Asking The Right Questions
The request of the tribes of Reuben and Gad to settle outside of the Land of Israel raises the issue of balancing communal and individual needs.
The following article is reprinted with permission from SocialAction.com.
A reader of the biblical text has to wonder at the fiery exchange between Moshe Rabbenu ("Moses, our teacher" as he is known in Jewish tradition) and the tribes of Reuven and Gad in this week's Torah portion. After fighting wars, and earning and suffering God's wrath numerous times; after hunger, thirst, and fears of Divine abandonment; the children of Israel are about to enter Eretz Yisrael, the land of Israel. This is the moment for which they have struggled and dreamed; they're right at the finish line!
What happens? The leaders of the tribes of Reuven and Gad ask Moshe whether they might, in fact, be able to stop where they are in TransJordan, east of the Jordan River, and settle there instead of living in Israel.
As we might imagine, Moshe is not pleased with the request. He snaps at the petitioners: “Ha-acheihem yavo'u lemilhama v-atem teshvu po?”--your fellow Israelites will head off to war, while you'll just sit here?! (Numbers 32:6). The meeting gets worse before it get better, with Moshe flinging a lot of past dirt at the Reubenites and the Gaddites, saying nasty things about their ancestors' behavior and making very dire predictions about God's reaction to this treasonous request.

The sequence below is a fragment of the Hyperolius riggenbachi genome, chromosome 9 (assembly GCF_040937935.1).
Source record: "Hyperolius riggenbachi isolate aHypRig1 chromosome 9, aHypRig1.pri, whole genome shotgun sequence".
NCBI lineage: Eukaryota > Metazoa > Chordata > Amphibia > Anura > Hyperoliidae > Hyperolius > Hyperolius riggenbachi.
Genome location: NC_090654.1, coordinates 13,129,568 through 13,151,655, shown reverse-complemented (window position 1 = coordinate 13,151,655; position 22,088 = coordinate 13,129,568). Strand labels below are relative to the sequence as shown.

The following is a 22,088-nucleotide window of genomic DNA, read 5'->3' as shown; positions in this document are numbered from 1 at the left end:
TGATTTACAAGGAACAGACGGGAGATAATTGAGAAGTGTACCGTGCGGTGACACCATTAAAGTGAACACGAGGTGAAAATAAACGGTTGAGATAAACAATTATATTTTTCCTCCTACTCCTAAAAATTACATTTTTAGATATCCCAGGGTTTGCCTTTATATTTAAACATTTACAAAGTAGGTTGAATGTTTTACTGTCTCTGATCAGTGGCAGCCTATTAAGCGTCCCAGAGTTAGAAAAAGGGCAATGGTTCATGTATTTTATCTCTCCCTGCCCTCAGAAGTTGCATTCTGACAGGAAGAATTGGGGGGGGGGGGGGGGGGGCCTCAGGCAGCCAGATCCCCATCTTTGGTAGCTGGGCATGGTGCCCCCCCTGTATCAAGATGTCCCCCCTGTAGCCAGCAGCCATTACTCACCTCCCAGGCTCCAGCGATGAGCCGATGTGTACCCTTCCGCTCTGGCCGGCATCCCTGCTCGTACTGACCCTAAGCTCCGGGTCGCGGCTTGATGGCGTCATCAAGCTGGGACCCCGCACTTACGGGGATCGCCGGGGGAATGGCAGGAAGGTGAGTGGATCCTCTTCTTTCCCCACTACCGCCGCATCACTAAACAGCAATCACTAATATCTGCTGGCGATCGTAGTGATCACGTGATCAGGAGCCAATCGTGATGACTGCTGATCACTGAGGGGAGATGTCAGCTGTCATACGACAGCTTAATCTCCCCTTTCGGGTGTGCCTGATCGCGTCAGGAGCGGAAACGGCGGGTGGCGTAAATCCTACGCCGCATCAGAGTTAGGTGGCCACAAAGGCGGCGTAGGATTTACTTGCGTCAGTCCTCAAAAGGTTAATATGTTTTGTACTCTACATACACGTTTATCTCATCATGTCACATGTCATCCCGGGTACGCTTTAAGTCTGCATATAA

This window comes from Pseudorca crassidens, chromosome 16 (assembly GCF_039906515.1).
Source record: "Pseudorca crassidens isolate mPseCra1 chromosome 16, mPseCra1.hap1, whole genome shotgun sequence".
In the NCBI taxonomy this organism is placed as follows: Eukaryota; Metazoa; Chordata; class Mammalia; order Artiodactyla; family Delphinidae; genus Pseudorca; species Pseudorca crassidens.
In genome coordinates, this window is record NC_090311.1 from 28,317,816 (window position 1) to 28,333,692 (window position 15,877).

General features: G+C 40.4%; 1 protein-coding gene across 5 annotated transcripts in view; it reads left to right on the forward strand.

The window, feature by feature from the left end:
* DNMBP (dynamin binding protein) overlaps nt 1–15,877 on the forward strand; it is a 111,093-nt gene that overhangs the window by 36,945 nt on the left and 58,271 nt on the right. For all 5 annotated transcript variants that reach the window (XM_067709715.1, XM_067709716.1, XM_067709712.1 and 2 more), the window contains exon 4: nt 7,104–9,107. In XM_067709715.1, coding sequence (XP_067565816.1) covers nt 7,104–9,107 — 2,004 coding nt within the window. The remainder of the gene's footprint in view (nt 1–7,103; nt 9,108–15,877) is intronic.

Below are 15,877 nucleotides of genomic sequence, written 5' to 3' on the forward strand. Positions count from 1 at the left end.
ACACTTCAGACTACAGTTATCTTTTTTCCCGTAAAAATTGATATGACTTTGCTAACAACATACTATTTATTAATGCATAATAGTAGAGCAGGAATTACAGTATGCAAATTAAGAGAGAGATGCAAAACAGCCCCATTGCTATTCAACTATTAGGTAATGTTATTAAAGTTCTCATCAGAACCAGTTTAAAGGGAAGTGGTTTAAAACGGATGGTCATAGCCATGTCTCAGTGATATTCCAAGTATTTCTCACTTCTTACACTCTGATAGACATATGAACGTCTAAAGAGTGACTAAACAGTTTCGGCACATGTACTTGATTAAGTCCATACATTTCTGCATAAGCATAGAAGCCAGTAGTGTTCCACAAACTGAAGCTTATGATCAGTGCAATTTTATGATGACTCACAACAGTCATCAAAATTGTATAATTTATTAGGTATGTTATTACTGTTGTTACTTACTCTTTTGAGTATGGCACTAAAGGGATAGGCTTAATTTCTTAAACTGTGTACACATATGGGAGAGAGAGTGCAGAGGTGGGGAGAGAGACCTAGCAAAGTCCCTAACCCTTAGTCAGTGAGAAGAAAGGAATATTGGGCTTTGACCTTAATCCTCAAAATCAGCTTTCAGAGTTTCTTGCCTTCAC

Most of the commentators take Moshe's position that the Reubenites and the Gaddites are to be criticized for selfishly pursuing their own comfort, instead of the overall success of the Israelites in taking possession of the land promised to them. Some seem to feel that Moshe was too hasty in his condemnation, too quick to ascribe such selfish motives.
What is fascinating about many of the commentaries about this exchange is the close and sensitive attention paid to the psychodynamics of the moment of confrontation itself. In his comment on Numbers 32:5, Rabbi Samson Raphael Hirsch notices that the biblical text, quoting the Reubenites and the Gaddites making their case, interrupts itself by saying, "They said:" and then continues where it left off. For Hirsch, this literary anomaly suggests that the casemakers were nervous, and paused in the middle of their plea in serving and generally greedy.
On the other hand, Nahmanides criticizes Moshe for misunderstanding what the tribes were requesting. Nahmanides suggests that the motivation of the tribes was worthy (i.e. more land for all Israelites). Abravanel (15th century Spain, Portugal, Italy) expands Nachmanides' interpretation of the moment by suggesting that Moshe misunderstood the motives of the tribes because their plea language was sloppy and carelessly worded in the negative ("don't make us cross the Jordan").